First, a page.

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The UK steel industry has taken a blow this week, as the high court has placed British Steel into compulsory liquidation. 


Around 5,000 company employees have been left with an uncertain future, and the prospects for the European steel long product markets are similarly unclear. In this Insight we will present the factors that led to this development, as well as the implications of possible outcomes.

British Steel suffers under market conditions
The long products arm of Tata Steel Europe was initially acquired by Greybull Capital in 2016 for a token £1. After an initial period of profitability the firm has apparently become more challenged. Several factors have contributed to this:

Carbon costs
One factor resulting from the failure to agree on a Brexit deal has been that the EU has not allocated free CO2 emission permits to UK companies in 2019. These would become forthcoming if a deal were agreed. British Steel earlier sold its credits, with the intention of buying them back when necessary and at lower prices.

The company was thus left without enough credits to cover its emissions and without the capital required to purchase more, especially considering the large rise in carbon credit prices this year. The UK government recently provided a loan of £120m to cover these purchases – sending the company further into debt.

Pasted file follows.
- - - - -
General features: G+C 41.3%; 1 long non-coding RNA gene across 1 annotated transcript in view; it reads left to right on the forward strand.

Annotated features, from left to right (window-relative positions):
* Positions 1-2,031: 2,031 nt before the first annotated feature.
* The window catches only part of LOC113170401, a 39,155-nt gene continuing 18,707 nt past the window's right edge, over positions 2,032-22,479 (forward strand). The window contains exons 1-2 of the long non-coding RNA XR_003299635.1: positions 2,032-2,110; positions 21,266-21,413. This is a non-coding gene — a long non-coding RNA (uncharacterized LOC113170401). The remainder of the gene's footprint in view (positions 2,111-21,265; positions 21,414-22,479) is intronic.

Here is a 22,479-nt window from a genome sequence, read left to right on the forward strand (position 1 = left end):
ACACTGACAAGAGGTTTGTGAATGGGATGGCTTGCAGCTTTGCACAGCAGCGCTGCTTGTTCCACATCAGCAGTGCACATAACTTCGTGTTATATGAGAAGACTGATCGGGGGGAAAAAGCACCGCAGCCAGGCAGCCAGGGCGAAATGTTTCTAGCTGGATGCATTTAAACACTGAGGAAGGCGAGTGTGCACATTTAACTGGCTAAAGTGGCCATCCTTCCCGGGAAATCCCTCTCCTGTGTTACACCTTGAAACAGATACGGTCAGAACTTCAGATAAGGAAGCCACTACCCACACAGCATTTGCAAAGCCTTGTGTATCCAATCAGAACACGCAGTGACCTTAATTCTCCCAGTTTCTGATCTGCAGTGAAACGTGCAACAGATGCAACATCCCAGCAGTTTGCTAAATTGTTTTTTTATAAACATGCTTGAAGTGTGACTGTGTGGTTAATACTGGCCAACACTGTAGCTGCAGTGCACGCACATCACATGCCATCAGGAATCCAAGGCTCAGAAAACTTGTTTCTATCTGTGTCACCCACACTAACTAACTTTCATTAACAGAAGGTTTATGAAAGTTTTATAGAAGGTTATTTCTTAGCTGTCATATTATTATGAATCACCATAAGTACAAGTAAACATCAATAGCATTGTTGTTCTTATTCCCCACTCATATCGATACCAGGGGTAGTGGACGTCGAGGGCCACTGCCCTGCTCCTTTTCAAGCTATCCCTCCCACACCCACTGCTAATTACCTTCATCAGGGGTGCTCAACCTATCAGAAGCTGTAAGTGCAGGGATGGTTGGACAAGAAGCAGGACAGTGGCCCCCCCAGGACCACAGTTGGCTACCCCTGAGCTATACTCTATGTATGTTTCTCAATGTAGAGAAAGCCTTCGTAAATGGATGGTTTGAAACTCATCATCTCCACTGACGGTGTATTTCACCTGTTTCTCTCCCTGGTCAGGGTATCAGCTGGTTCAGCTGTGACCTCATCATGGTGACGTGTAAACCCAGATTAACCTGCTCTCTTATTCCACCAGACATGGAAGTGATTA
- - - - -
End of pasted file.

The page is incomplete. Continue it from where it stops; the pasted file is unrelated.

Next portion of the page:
Exports and weaker orderbooks from market downturn
The uncertainty around Brexit has heavily affected continental EU demand for UK steel. Not knowing how the UK leaving the EU would affect the logistics of steel shipments, EU consumers have preferred to buy elsewhere when possible. As British Steel is highly exposed to the export market, this has weighed substantially on demand for its products. Prices were cut to drive sales, though of course this margin reduction causes longer-term problems.

Compounding this, slowing demand in the EU markets will have decreased buyer interest further. Both automotive and construction demand have been sluggish over the last few months, and this has been enough to pull European prices down despite the protectionist measures in place on imports.

Other
In the UK the claimed high cost of business rates, energy and wages is regularly cited in the media, though form relatively minor parts of the overall steelmaking cost base. FX rate movements are also often cited as a challenge, though these have both positive and negative effects. Taken alone these would represent relatively minor obstacles to be overcome, but as part of the greater picture they lessen the opportunities for recovery.

Closure
If a buyer cannot be found the company will need to close. This is a real possibility, both because the asset is clearly high-risk and because there is recent precedent. SSI closed at Teesside in 2015.

British Steel is an important European supplier of rails and high carbon wire rod but less so for structurals.

While low carbon wire rod is used in construction, the higher value and more technically sophisticated high carbon wire rod is primarily for engineering applications like car manufacturing. Therefore, the prospect of taking such a prominent high carbon wire rod producer out of the market could lead to supply disruptions and potentially a tighter market for these products. However, given the currently weaker demand from the automotive sector and the engineering sector in general, potential market tightness is less likely in the short term.